PBS evolution differs from regular virus evolution

We realize that there may be a fitness difference between tRNALys3- and tRNALys5-using viruses for several reasons. These tRNA molecules may have a different intracellular concentration, which is supported by a recent deep sequencing study that revealed 1966 tRNALys3 sequence reads versus 53 tRNALys5 reads, yielding a 37:1 ratio ([17] and unpublished results). These tRNAs may be differentially packaged in the virion particle or differentially recognized by the viral RT enzyme [18, 19]. However, it is not possible to measure the replication fitness of these two pure virus populations as PBS-mixtures will be generated upon the first round of reverse transcription. The rapid reversion of the PBSLys5 virus to the PBSLys3 sequence is caused by frequent tRNALys3 annealing at PBSLys5 and should not be interpreted as a large fitness impact. In other words, the special nature of the PBS-tRNA axis means that it cannot be compared to other genome segments in evolutionary terms and in fitness calculations. These insights also explain the ‘surprising’ result of rapid reversion in the absence of continuous virus replication [2]. No continuous virus replication is needed to correct the PBS mutation as a single reverse transcription event will do the job.

No need to implement complex DNA repair, the primer tRNA rules

There is no need to implement a DNA repair action to explain the rapid reversion as this occurs by proviral DNA strand segregation upon cell division. There is also no need to introduce premature termination of reverse transcription to explain progeny proviruses with a mutant PBS, as this is caused by tRNALys5 annealing. Such premature termination of reverse transcription—before the mismatching nucleotide in the tRNA primer or viral PBS is copied, which corresponds to maximally 7 tRNA nucleotides or 10 PBS nucleotides—seems unlikely anyway as the remaining complementarity between the PBS copy and the tRNA copy will not likely allow an efficient second strand transfer during reverse transcription.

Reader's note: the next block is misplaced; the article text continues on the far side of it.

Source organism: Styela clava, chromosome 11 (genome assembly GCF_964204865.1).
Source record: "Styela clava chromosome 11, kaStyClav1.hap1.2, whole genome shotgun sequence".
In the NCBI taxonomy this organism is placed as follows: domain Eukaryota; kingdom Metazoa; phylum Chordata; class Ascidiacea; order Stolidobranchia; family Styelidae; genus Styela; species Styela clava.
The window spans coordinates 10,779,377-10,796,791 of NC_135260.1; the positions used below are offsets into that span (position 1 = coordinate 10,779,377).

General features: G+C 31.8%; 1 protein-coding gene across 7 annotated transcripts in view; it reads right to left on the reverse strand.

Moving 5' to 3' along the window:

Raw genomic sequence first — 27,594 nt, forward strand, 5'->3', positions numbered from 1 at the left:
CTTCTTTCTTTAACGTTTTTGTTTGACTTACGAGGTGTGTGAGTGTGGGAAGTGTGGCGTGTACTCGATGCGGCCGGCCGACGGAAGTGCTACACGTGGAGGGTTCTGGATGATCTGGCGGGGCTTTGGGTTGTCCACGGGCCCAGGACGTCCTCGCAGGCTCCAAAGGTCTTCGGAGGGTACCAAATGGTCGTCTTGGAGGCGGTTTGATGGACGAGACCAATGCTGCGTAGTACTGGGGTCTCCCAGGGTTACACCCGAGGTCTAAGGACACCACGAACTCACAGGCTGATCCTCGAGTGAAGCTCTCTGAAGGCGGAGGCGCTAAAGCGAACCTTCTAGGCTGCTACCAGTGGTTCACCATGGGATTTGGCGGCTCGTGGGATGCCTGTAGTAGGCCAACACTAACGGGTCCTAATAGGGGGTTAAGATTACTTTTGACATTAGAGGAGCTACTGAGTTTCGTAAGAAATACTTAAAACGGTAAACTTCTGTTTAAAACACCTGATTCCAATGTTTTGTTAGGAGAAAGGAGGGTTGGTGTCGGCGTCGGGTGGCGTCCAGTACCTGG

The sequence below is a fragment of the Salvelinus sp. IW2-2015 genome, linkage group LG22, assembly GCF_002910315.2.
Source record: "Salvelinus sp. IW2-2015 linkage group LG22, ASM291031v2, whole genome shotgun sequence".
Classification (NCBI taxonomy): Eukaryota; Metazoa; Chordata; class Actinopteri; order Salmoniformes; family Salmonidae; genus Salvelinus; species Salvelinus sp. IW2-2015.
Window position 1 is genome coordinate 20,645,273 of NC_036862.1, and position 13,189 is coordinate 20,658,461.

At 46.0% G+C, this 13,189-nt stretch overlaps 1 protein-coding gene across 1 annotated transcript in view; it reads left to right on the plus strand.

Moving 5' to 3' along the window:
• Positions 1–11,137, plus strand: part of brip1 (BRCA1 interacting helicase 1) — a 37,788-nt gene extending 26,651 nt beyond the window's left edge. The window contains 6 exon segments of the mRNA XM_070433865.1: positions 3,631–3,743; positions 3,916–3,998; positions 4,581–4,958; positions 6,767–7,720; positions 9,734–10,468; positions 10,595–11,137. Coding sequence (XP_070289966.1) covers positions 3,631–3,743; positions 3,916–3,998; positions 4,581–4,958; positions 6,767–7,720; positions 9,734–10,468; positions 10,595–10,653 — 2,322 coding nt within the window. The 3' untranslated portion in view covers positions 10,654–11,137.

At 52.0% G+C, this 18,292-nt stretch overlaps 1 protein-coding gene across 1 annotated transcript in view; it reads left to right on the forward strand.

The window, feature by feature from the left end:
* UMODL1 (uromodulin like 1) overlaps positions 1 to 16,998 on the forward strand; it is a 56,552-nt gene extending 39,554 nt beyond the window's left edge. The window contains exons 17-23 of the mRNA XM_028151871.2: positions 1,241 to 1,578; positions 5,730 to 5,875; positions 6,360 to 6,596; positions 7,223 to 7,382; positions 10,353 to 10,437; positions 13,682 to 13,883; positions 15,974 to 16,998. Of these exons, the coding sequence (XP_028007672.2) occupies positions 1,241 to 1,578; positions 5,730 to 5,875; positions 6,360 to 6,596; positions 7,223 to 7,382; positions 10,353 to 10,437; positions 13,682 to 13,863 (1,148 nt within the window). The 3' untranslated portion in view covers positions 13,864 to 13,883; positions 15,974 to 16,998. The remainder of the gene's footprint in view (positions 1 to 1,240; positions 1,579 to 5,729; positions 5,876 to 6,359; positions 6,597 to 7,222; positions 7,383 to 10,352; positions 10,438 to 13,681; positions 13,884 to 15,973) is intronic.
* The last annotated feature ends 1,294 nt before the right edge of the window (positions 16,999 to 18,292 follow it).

Conclusions

We focused exclusively on the PBS mutation that was corrected in SIVmac239Opt. Rapid reversion of this mutation upon SIVmac239 replication was mistakenly interpreted as indicating a major impact on virus replication. The other three correcting mutations in SIVmac239Opt represent more regular positions in the viral genome and reversion of these mutations in long-term SIVmac239 cultures may indeed correlate with an fitness impact.

Declarations

Authors’ contributions

BB conceived this correspondence. BB and ATD discussed the results of the Fennessey study and the previous tRNA-PBS reports. BB conceived the manuscript and ATD helped to draft the manuscript. Both authors read and approved the final manuscript.

Acknowledgements

HIV-1 RNA studies in our laboratory are supported by a TOP Grant from NWO-Chemical Sciences.

Compliance with ethical guidelines

Competing interests The authors declare that have no competing interests.

Open AccessThis article is distributed under the terms of the Creative Commons Attribution 4.0 International License (http://creativecommons.org/licenses/by/4.0/), which permits unrestricted use, distribution, and reproduction in any medium, provided you give appropriate credit to the original author(s) and the source, provide a link to the Creative Commons license, and indicate if changes were made. The Creative Commons Public Domain Dedication waiver (http://creativecommons.org/publicdomain/zero/1.0/) applies to the data made available in this article, unless otherwise stated.

Authors’ Affiliations

(1)
Department of Medical Microbiology, Laboratory of Experimental Virology, Center for Infection and Immunity Amsterdam (CINIMA), Academic Medical Center, University of Amsterdam, Meibergdreef 15, 1105 AZ Amsterdam, The Netherlands

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Copyright

© Berkhout and Das. 2015